Over the weekend, we laid out the latest analysis by BofA’s Barnaby Martin who showed that whereas US junk bonds remained at near record tight spreads despite mounting volatility across most other asset classes, the European junk bond bubble appears to have finally burst.
Specifically, and in stark contrast to shrinking US spreads, European high-yield spreads have blown out by 70bp, with total returns just +13bp, a far cry from the average annual returns of +11% observed over the last decade. Putting this unexpected reversal in context, at the start of the year Euro HY spreads were 80bp tighter than US spreads. Now they are 35bp wider, in large part due to the deterioration in the Italian backdrop, concerns about the end of the ECB’s QE and the recent deterioration in the European economy.
While we noted several key conclusions one could draw from this inflection point, one notable observation is that it was just a matter of time before the HY weakness spread higher in quality, to Tier 1 bank debt, the corporate investment grade sector and elsewhere.
Today, as validation that contagion from Europe’s junk bonds may be spreading, Bloomberg reported that Europe’s primary bond market suffered the latest blow when Dutch lender Van Lanschot Kempen became the fifth issuer to pull a euro-note sale in little more than a week.
The bank postponed the bond sale “due to market circumstances,” spokesman Robin Boon said by phone on Monday. The lender planned to sell as much as 100 million euros ($115 million) of additional Tier 1 notes, the riskiest form of bank debt, according to a person familiar with the matter, who is not authorized to speak publicly and asked not to be identified.
Last week, Volksbank Wien also delayed an AT1 sale – one of two deals postponed the same day – as concerns about Italy’s budget, Brexit and a recent spike in U.S. Treasuries yields have started to erode investor appetite for higher-yielding debt. Still, demand for investment-grade euro notes has been less affected, with Dutch gas distributor Nederlandse Gasunie NV getting orders for almost six times its 300 million-euro deal size on Monday.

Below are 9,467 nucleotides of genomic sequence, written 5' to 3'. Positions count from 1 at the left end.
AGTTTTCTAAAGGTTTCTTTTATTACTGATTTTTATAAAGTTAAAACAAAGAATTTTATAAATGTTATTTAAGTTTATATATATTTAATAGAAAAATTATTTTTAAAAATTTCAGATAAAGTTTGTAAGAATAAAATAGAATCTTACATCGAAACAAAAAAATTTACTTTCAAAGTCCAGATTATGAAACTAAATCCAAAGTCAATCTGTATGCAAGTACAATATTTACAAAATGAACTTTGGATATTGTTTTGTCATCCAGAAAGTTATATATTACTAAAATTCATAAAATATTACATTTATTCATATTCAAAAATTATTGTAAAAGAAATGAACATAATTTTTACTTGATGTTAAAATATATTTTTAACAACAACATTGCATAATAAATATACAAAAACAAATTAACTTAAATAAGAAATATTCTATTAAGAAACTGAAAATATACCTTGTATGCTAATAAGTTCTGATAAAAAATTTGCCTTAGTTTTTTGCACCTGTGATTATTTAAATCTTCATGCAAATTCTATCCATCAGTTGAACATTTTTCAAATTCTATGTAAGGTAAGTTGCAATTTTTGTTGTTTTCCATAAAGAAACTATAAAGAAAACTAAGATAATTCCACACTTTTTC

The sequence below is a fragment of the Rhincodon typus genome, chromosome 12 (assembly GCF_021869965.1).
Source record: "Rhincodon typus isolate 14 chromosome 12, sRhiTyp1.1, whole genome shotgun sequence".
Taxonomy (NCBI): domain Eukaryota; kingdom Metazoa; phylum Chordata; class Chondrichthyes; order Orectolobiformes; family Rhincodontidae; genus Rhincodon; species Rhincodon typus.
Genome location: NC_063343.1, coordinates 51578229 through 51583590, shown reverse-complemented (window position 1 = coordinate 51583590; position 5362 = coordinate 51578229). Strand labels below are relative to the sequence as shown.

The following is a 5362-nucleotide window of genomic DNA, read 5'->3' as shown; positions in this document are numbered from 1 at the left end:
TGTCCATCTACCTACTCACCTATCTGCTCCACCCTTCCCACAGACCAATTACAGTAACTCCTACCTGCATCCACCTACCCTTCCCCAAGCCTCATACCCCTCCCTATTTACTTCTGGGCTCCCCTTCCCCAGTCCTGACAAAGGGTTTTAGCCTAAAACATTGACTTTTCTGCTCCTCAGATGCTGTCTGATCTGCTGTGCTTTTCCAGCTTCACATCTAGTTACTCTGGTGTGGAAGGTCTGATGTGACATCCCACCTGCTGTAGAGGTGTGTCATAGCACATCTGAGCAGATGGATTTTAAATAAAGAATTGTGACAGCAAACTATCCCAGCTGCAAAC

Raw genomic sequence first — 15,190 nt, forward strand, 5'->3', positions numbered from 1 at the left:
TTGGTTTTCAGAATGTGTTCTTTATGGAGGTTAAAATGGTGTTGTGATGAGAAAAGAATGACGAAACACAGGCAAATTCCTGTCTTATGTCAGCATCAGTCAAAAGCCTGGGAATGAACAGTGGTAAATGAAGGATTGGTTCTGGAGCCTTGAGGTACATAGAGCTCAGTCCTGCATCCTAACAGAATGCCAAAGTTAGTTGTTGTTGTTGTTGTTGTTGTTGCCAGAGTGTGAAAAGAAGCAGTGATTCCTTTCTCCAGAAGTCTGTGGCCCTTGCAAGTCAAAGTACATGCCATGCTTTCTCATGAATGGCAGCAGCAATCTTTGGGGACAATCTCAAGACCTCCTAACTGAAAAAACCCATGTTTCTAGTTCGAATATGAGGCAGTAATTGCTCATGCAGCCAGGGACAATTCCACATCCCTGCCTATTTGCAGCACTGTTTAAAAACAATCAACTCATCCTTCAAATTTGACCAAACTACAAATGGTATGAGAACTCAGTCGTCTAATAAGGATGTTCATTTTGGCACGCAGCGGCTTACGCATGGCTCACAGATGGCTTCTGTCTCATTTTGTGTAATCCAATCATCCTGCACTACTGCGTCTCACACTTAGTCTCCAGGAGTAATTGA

Echoing what we said on Saturday, Sebastien Barthelemi, head of credit research at Kepler Cheuvreux, warned that “investors are reluctant to invest in high-risk bonds at current rates,” adding that “the trend is for widening spreads.“
What is odd is that Van Lanschot was rather generous when it approached buyers, and offered a coupon of about 6.5% at guidance in the AT1 sale. Volksbank Wien set a final coupon of 7.375% for similarly-rated AT1s before pulling its sale on Thursday.
Also last week, German maintenance provider Bilfinger SE and payment-technology provider Ingenico Group SA also abandoned euro bond sales, while French lender My Money Bank delayed a €500 million covered-bond sale on Sept. 27.
And while much of the recent weakness can be attributed to the surge in Italian yields, the political turmoil between Rome and Brussels appears unlikely to go away any time soon, which begs the question: between a sudden decline in demand for European junk bonds (driven by both the economic slowdown across Europe and the ECB’s QE taper which is expected to end on Dec. 31), and growing populist sentiment inside Europe’s most indebted nation, is Europe’s bond market about to slam shut?